Jay Sekulow said he misled the American public about Trump's role in the Trump Tower coverup because of 'bad information' — in other words, because Trump lied to him about what really happened.
Trump attorney Jay Sekulow is finding out just how dirty a job he has in defending Trump — a job that includes publicly admitting his client is a liar who gave him "bad information" about a major scandal.
On Sunday morning's edition of "This Week," host George Stephanopoulos confronted Sekulow over his constantly shifting explanations for Trump’s role in devising a cover story for Donald Trump Jr.'s meeting with Russian agents at Trump Tower.
First, Stephanopoulos showed video of Sekulow denying that Trump had anything to do with the bogus cover story — and reminded Sekulow that White House Press secretary Sarah Huckabee Sanders later admitted that Trump "weighed in" about the Trump Tower cover story, but that he "certainly didn't dictate" it.
Finally, Stephanopoulos reminded Sekulow that Trump did, in fact, dictate the statement — as Trump's own legal team, including Sekulow, eventually admitted.
"So why did you deny President Trump’s involvement?" Stephanopoulos asked. "When did you learn that the denial wasn’t true?"
Sekulow first tried to make excuses about having been new to the case at that point.
But then he finally admitted that he made a “mistake” because Trump gave him "bad information" about Trump's own role in the coverup.
”I had bad information at that time, and made a mistake in my statement,” Sekulow said.
Sekulow avoided using Trump's name, and avoided using the word "lie."
But the implication of his delicately phrased remark is clear: Trump told Sekulow that he had nothing to do with his son's false statement about Trump Tower. Sekulow made the mistake of believing him — and shared his lie with the American public on national TV.
Sekulow added that "over time, facts develop. That’s what investigations do."
"I agreed to go on your network, and others, days within being retained on this and had a lot of information to process," he continued. "I got that one wrong."
In other words, as national security reporter Marcy Wheeler put it: "[Sekulow] made it clear that Trump lied to him at the start, but that it was only after time (and the realization they couldn’t pull off the lie) that the White House settled on some version of the truth."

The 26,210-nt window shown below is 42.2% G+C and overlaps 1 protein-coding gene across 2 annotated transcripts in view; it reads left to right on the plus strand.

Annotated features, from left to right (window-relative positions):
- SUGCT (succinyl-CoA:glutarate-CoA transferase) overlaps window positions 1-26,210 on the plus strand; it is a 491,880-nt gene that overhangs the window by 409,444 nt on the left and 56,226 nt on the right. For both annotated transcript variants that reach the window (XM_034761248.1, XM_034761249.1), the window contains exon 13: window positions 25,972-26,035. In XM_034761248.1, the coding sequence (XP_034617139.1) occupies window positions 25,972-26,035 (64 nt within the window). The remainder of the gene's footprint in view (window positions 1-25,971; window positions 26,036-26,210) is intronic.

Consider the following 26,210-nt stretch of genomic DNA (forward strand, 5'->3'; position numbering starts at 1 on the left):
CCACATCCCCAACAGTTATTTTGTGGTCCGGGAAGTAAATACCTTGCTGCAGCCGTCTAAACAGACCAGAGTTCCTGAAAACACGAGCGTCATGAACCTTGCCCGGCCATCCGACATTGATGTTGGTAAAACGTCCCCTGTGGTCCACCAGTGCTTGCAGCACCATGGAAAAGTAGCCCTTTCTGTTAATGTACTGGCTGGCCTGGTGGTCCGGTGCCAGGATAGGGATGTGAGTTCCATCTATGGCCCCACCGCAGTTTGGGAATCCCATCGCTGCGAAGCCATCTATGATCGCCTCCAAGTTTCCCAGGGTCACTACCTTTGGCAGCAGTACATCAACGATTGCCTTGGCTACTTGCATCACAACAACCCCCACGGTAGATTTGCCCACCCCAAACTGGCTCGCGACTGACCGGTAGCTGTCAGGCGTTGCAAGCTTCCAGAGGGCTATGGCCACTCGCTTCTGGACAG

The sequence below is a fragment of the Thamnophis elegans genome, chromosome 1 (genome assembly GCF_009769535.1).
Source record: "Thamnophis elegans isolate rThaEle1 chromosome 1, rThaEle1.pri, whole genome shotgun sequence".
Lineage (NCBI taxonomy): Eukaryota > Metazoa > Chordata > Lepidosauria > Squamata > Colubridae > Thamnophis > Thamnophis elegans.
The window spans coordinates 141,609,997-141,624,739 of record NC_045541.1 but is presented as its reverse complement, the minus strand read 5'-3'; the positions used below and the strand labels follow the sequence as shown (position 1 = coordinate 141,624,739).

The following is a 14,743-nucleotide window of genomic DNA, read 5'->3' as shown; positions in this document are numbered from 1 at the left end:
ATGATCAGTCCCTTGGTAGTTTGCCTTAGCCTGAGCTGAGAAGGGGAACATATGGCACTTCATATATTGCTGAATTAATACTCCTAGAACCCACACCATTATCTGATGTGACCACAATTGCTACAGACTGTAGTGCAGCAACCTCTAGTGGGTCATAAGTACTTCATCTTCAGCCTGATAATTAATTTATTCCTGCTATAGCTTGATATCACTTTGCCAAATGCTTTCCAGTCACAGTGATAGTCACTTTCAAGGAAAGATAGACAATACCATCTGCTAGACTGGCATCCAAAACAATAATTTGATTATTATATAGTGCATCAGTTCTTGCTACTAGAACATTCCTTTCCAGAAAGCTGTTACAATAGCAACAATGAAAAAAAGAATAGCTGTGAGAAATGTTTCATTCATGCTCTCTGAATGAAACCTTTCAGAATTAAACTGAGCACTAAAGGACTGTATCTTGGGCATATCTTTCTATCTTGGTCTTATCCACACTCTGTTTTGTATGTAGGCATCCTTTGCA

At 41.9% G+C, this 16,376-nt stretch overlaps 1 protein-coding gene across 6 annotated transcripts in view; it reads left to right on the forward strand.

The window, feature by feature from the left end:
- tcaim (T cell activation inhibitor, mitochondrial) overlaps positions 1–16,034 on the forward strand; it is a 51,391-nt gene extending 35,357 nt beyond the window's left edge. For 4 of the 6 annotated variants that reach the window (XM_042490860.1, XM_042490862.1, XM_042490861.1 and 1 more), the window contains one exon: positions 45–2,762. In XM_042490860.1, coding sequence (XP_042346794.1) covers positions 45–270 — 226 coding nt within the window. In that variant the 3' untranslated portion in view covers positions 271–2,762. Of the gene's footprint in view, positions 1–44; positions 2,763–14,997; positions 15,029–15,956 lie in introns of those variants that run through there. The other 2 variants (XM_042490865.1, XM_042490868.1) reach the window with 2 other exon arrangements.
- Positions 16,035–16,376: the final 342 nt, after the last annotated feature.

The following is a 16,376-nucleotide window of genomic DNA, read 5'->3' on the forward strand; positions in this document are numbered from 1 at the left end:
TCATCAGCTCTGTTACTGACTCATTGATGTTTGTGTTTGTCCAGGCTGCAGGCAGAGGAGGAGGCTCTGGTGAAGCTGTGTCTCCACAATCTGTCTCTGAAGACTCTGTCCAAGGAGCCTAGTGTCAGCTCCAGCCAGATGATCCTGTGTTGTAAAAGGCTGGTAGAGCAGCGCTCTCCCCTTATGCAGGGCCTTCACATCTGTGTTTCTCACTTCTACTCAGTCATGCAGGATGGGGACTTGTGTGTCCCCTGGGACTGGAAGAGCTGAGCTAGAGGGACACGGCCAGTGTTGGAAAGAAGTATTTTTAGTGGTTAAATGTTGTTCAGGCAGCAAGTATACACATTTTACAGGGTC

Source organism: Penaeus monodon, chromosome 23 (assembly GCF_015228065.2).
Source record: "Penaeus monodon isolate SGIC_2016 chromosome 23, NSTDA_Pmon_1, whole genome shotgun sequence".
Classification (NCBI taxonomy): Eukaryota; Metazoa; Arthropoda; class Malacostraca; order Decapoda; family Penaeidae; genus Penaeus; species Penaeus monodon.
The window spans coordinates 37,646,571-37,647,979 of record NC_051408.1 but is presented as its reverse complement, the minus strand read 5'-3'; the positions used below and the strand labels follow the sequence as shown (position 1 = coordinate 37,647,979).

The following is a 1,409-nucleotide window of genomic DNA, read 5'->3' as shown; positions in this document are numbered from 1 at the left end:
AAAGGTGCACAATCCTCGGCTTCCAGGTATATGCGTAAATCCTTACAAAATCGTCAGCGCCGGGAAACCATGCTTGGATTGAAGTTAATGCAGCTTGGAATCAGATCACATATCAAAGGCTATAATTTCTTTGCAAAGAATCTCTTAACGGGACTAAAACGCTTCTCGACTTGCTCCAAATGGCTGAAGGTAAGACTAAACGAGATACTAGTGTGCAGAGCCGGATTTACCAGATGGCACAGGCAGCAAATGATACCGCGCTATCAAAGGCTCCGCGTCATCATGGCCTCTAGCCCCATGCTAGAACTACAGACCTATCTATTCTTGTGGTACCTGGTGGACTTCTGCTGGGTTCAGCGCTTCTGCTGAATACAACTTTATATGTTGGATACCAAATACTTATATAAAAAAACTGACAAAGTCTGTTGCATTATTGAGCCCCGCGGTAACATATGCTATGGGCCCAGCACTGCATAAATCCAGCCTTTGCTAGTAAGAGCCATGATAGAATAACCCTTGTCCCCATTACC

Sekulow's comments come at a particularly awkward time, as Trump spent his Sunday morning admitting that the true purpose of the 2016 meeting was to collude with Russian agents — not to discuss adoptions, as Trump's original cover story stated.
Sekulow took pains to point out that lying to the press is not illegal, but lying to special counsel Robert Mueller is.
However, as Trump weighs sitting down for an interview with Mueller, Trump's Sunday morning tweet indicates that he is willing to deny knowing about the meeting at the time.
Last July, Trump told reporters that he may have been told about the meeting, but maintained he wasn’t aware of the subject matter.
That exchange was scrubbed from a White House transcript of the conversation, and Trump has never been asked publicly to reconcile that revelation.
But Trump’s former personal lawyer, Michael Cohen, is reportedly prepared to testify that Trump did, in fact, know about and approve of the meeting in advance — and that he did so in the presence of multiple witnesses.
Trump's other lawyer, Rudy Giuliani, has apparently learned not to ask questions he doesn't want to know the answers to. He recently said he didn't know whether Trump knew about the meeting, even after Trump claimed publicly that he did not.
Trump can get away with lying to reporters, to the American people, and even to his own lawyers — but he won't be able to get away from Robert Mueller's investigation into whether he and his campaign associates committed crimes.
Published with permission of The American Independent Foundation.